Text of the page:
Inside Little Mountain Place, COVID-19 has taken a heartbreaking toll.
In fact, the nursing home is facing what's believed to be the deadliest long-term care outbreak for the virus that B.C. has seen.
Thirty-eight residents have died.
In total, 98 residents in the 116-bed facility, along with 69 staff, have tested positive. The numbers are for Dec. 29, the most recent that Vancouver Coastal Health made available.
“It’s devastating for families and it’s devastating for our members as well,” said Mike Old, the spokesperson for the Hospital Employees Union. “Our members who work at Little Mountain are anxious, a bit scared. It’s been a long few weeks for them.”
Vancouver Coastal Health says that all “eligible residents” and staff at the nursing home have now been vaccinated.
On Monday, B.C.’s top doctor described the outbreak at Little Mountain as “very challenging” and “incredibly lethal.”
“We don't always know the reason why it seems to spread so quickly in some facilities versus others,” Dr. Bonnie Henry said.
VCH declined an on-camera interview with CTV, but in a statement said in part that it has “…worked closely with Little Mountain to ensure implementation of comprehensive interventions to bring outbreaks under control. These interventions include screening of staff and residents for symptoms of COVID-19, appropriate testing of residents and staff, prompt isolation of cases, monitoring and execution of proper infection prevention and control practices.”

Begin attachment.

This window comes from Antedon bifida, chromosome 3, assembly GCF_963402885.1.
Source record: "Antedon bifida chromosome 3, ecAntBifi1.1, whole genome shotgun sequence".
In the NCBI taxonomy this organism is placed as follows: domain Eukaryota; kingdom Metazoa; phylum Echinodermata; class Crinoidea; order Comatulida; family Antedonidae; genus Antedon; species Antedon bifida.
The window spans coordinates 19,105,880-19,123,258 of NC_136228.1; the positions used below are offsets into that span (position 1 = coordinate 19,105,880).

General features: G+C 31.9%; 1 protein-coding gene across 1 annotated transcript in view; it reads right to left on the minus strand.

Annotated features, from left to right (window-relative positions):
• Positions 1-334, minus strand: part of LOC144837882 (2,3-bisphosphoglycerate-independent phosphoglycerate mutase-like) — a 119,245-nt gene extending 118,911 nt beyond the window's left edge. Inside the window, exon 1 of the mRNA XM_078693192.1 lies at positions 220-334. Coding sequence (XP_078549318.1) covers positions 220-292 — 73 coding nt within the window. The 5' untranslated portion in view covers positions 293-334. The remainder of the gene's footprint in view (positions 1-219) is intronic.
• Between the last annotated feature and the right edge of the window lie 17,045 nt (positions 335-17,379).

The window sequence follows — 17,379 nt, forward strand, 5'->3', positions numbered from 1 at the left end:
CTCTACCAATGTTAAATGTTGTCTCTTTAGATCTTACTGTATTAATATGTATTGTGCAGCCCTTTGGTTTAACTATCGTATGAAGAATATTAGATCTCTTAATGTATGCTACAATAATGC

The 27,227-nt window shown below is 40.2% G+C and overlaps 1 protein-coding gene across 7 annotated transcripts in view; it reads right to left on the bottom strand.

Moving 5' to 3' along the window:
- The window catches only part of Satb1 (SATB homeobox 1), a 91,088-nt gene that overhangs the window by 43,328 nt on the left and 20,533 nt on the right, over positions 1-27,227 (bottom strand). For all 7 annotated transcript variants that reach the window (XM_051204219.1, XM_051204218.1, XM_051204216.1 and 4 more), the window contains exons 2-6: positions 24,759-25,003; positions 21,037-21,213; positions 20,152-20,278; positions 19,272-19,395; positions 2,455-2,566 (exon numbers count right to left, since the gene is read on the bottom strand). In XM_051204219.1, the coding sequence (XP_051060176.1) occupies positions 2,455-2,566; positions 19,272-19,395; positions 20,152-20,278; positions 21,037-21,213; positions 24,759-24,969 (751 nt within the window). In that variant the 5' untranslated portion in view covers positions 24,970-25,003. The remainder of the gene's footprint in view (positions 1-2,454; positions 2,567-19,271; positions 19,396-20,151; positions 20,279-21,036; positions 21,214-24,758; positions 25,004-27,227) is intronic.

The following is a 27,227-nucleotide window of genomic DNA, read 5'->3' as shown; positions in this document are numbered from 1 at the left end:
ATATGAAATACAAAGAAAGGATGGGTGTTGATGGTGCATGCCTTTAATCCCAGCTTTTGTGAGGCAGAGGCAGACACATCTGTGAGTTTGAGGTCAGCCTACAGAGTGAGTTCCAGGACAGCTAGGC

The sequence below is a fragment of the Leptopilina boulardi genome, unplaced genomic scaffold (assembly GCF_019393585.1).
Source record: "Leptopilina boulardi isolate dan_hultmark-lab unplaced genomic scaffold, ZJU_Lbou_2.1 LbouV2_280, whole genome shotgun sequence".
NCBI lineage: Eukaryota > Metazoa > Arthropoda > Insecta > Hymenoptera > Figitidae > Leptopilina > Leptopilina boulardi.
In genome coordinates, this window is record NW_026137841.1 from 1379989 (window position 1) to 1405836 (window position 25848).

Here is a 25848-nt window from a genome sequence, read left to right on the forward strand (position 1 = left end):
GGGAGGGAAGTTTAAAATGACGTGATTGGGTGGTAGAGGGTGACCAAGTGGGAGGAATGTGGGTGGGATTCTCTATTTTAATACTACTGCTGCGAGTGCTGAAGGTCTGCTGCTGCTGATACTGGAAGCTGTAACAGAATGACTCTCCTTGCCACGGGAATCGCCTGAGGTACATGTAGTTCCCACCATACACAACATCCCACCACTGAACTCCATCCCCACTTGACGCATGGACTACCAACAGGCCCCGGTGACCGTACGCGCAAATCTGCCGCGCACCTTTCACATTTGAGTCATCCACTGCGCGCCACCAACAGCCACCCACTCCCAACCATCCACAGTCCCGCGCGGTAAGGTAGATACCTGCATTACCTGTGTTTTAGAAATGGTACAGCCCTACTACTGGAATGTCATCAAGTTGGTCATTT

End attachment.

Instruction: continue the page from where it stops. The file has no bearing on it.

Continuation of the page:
CTV had sent two prior requests to VCH for information on Little Mountain’s outbreak but the health authority refused to provide the numbers until Tuesday.
At the beginning of the pandemic, regular updates on long-term care were provided. That later stopped.
Dr. Henry says it was not due to a change in policy but happened because of time constraints.
"As the numbers increase the actual person power to get that... and correlate it was taking hours and hours and hours of epidemiology time, because we do not have an I.T. system that allows us to do that efficiently,” she said.
But the Hospital Employees Union, which represents many of the workers at Little Mountain, says transparency is crucial.
“We think it’s really important the public has a good view of what’s going on in long term care. It helps provides some confidence that public health is on top of it,” Old said in an interview with CTV.
He says when the pandemic is over, there needs to be an investigation into what happened in long-term care in B.C. and how to make it better.
Meanwhile, VCH has also provided an update on the outbreak at Capilano Care Centre where 26 residents have now died from the virus. As of Dec. 30, there was one active case and 49 residents who had been cleared. Sixty-four staff members have also been cleared while two are self-isolating at home.